Until recently, meeting the second condition has been more problematic, with returning lorries losing small but troublesome quantities of concrete onto the road, not only creating uneven road surfaces once set, but also the risk of cracked windscreens and damaged paintwork for other road users whilst still fresh – and consequent insurance claims for the ready-mix suppliers. To minimise this risk, the EA recommend washing out the chutes only before returning to the batching plant, but even this requires a wash-out point on site.

Concretesock montageToday, however, not even this is necessary, thanks to the development of  Concretesocks – simple inexpensive closures that fit over the end of the delivery chute before returning to the batching plant – sealing the end of the chute and completely eliminating the risk of loss of material on the roads. And, on fast turn-around sites, wash-out becomes unnecessary except at breaks as the vehicle can return and refill before the previous mix has begun to set – reducing waste and making more productive use of the delivery vehicle – and in doing so, reducing costs.

So, given that batching plants are increasingly able to reuse materials from washing out delivery mixers, and loss of materials on the roads no longer need be a concern, why are contractors still using (and paying for) concrete wash-out points, or even expensive washout plant, on construction sites close to batching plants?

7 March 2014: At the invitation of Karl Goff, the inventor of the Concretesock, I subsequently had an entertaining and enlightening chat with “Brian the Driver” who has been using this product every day for over 2 years now, and who happily “rolls for an hour” without washing out when returning the the batching plant, “feels naked” if he doesn’t have a sock on the chute when travelling on the roads – and typically gets an extra load a day in as he just reloads with the same mix without washing out at all … just once at the end of the day!

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Carbonated aggregates

Carbonated aggregates have recently featured in the news as a result of the negative carbon footprint of Lignacite’s “Carbon Buster” concrete block – the first concrete block to achieve this. Needless to say, the block uses “manufactured” aggregates – artificial aggregates who’s manufacture converts carbon dioxide gas into solid carbonate products, giving the material its carbon negative credential – sufficient to more than offset the carbon emissions of the cement used in block’s manufacture, with a net capture of 14kg of CO2 per tonne of manufactured block.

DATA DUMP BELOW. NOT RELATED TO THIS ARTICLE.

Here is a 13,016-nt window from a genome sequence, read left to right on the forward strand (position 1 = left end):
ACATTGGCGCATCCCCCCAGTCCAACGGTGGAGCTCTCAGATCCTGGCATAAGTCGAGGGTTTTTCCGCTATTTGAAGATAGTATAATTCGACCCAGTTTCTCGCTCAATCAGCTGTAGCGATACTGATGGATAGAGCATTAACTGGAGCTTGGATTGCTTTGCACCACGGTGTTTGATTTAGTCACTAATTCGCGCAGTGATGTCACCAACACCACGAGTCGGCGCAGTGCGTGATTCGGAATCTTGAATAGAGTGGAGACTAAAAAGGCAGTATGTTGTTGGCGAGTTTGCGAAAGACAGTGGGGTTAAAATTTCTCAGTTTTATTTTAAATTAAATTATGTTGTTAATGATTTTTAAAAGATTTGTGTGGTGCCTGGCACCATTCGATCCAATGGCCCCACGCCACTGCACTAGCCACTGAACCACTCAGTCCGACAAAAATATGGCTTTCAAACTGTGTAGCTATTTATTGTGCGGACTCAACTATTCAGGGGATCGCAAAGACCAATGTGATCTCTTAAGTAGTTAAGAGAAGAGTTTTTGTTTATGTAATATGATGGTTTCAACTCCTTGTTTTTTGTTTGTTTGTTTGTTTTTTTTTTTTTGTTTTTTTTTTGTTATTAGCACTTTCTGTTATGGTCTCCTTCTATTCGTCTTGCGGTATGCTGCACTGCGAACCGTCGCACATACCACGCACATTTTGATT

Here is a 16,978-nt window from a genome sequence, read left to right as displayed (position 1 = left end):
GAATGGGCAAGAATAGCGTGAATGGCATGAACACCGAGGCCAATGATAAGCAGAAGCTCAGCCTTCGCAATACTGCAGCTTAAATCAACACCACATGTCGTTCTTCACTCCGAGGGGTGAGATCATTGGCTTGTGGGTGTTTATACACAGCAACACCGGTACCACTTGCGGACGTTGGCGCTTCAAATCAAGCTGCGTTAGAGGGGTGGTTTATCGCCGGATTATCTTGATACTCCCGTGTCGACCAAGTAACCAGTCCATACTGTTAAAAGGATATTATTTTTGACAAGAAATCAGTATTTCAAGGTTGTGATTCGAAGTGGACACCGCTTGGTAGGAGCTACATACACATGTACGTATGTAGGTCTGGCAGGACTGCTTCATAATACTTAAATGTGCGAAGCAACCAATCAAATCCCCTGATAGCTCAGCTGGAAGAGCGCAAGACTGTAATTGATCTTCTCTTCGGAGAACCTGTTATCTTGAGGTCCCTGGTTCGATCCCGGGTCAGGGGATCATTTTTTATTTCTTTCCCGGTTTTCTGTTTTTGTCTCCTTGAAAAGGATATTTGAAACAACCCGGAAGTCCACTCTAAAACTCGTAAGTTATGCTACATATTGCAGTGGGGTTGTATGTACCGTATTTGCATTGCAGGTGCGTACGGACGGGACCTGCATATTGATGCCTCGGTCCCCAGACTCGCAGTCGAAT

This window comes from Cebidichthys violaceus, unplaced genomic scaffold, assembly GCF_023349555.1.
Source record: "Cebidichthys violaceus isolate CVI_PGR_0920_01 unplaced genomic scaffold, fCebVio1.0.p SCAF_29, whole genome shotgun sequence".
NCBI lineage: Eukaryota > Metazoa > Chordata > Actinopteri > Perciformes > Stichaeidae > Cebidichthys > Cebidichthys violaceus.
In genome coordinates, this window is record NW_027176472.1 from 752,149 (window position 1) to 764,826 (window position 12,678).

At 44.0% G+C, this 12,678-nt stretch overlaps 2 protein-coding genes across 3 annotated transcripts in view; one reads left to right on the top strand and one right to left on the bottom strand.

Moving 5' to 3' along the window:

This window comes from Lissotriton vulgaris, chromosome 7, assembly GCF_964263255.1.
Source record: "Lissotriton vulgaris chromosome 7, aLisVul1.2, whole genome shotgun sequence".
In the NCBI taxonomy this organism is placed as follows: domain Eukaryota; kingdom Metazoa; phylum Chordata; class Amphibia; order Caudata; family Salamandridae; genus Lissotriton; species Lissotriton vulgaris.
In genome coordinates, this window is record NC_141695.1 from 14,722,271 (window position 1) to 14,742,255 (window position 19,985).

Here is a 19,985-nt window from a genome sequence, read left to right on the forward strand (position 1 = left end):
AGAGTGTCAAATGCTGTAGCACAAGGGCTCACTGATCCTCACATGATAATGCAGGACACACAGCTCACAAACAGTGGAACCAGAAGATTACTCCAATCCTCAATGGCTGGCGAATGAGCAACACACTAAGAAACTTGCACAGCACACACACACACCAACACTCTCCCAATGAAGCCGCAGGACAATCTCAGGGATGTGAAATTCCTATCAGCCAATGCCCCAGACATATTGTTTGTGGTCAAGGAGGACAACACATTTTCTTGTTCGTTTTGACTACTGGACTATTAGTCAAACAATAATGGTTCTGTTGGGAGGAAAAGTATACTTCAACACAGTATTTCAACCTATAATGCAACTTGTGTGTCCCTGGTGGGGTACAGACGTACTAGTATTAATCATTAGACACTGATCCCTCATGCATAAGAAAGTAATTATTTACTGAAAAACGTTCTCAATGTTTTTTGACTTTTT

(Carbonation is a naturally occurring chemical process where atmospheric carbon dioxide slowly reacts with the hydrated Portland cement matrix of concrete, altering its chemical composition. In doing so, it reduces the alkalinity of the concrete from a pH of 12.5 to 8 or less and exposes any underlying steel reinforcement to the risk of corrosion.)

Patented by Carbon8 Aggregates, Accelerated Carbonation Technology speeds up this process and is capable to turning waste into a material the Environment Agency have confirmed is a “product” (i.e. the carbonation process is an agreed waste recovery process) suitable for virgin aggregate replacement saying “Concrete blocks made from Carbon8 Aggregate … show no worse detriment to the environment or human health than blocks made with virgin aggregate”. The process mixes APCr (Air Pollution Control residue) with carbon dioxide, sand, cement and water to make C8Agg®, an inert carbon-negative aggregate suitable for many applications.